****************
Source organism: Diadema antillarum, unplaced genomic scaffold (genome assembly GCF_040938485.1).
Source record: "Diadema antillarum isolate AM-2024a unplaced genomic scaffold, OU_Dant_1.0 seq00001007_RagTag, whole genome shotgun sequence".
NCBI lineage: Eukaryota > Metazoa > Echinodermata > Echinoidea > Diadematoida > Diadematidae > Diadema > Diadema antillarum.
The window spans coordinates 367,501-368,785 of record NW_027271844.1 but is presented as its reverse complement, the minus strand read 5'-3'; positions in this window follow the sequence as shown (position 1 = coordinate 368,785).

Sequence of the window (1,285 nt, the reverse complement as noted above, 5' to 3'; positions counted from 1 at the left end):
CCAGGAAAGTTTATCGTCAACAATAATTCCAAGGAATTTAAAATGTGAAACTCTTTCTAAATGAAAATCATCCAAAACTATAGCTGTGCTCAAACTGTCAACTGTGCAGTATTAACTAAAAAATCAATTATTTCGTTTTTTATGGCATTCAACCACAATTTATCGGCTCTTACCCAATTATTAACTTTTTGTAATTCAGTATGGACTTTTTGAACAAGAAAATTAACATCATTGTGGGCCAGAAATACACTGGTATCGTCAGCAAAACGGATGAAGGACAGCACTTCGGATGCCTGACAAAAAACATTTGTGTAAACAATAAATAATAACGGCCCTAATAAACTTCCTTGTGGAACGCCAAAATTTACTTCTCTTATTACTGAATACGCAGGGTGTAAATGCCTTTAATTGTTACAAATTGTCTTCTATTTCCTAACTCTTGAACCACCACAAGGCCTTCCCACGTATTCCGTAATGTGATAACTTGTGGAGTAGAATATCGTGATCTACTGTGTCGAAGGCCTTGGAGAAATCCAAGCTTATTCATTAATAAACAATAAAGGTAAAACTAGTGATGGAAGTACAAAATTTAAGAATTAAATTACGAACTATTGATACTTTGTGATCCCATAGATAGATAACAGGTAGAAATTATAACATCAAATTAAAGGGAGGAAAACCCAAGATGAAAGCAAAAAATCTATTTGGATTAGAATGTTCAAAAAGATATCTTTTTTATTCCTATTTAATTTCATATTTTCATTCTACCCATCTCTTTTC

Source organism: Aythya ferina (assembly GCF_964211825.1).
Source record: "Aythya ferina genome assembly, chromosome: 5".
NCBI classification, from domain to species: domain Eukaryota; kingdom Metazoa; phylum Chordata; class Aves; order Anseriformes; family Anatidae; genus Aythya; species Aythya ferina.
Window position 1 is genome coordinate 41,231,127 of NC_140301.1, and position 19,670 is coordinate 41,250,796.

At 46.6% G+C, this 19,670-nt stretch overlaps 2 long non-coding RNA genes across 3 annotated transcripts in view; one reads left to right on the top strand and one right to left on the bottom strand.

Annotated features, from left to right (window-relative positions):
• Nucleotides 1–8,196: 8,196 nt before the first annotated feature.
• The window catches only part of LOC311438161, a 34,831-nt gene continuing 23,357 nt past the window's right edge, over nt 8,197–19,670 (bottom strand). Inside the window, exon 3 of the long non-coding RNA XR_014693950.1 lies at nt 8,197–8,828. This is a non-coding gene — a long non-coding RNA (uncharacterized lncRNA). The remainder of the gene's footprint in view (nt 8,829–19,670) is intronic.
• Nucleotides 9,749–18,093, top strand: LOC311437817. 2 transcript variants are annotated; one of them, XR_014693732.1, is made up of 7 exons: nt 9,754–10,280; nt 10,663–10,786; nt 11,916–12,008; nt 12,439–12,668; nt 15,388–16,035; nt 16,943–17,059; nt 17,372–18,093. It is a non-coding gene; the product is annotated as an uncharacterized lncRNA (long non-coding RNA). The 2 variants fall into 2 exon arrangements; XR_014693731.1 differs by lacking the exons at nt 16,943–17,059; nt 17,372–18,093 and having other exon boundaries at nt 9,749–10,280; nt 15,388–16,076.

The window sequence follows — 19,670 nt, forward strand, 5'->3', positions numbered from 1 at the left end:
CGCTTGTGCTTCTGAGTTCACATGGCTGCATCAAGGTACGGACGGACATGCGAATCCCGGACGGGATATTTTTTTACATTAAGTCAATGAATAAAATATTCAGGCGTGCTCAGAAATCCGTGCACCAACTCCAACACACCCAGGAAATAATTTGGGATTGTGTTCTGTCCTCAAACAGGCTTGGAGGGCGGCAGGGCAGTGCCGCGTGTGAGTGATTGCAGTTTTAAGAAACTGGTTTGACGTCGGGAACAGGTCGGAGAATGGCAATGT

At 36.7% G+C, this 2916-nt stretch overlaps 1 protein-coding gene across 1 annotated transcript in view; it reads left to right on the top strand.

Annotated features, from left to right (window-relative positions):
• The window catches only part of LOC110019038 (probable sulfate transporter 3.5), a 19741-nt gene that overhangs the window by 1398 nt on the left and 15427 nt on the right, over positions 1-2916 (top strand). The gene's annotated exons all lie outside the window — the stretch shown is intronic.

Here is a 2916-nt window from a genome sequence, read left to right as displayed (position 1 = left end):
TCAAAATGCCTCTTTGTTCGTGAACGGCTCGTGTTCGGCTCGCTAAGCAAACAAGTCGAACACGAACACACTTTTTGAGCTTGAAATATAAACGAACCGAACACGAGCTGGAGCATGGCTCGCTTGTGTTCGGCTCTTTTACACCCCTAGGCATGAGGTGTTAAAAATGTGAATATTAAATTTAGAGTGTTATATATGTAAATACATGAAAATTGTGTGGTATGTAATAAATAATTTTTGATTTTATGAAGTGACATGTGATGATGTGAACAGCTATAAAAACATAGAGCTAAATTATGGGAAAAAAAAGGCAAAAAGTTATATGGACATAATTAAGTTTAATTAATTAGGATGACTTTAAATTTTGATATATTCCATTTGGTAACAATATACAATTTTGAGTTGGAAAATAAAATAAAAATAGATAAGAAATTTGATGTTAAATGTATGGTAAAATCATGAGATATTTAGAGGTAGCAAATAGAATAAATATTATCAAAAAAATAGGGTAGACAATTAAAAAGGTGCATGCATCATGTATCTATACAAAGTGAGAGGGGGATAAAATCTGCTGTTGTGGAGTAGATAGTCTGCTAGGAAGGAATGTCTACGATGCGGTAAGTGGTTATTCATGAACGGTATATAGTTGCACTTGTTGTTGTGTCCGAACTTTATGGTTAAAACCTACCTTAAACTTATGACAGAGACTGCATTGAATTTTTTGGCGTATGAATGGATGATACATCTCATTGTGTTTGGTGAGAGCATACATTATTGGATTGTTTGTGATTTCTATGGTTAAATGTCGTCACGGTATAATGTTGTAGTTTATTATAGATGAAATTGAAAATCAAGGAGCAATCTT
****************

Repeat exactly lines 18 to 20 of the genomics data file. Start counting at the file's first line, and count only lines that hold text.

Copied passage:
At 36.7% G+C, this 2916-nt stretch overlaps 1 protein-coding gene across 1 annotated transcript in view; it reads left to right on the top strand.

Annotated features, from left to right (window-relative positions):
• The window catches only part of LOC110019038 (probable sulfate transporter 3.5), a 19741-nt gene that overhangs the window by 1398 nt on the left and 15427 nt on the right, over positions 1-2916 (top strand). The gene's annotated exons all lie outside the window — the stretch shown is intronic.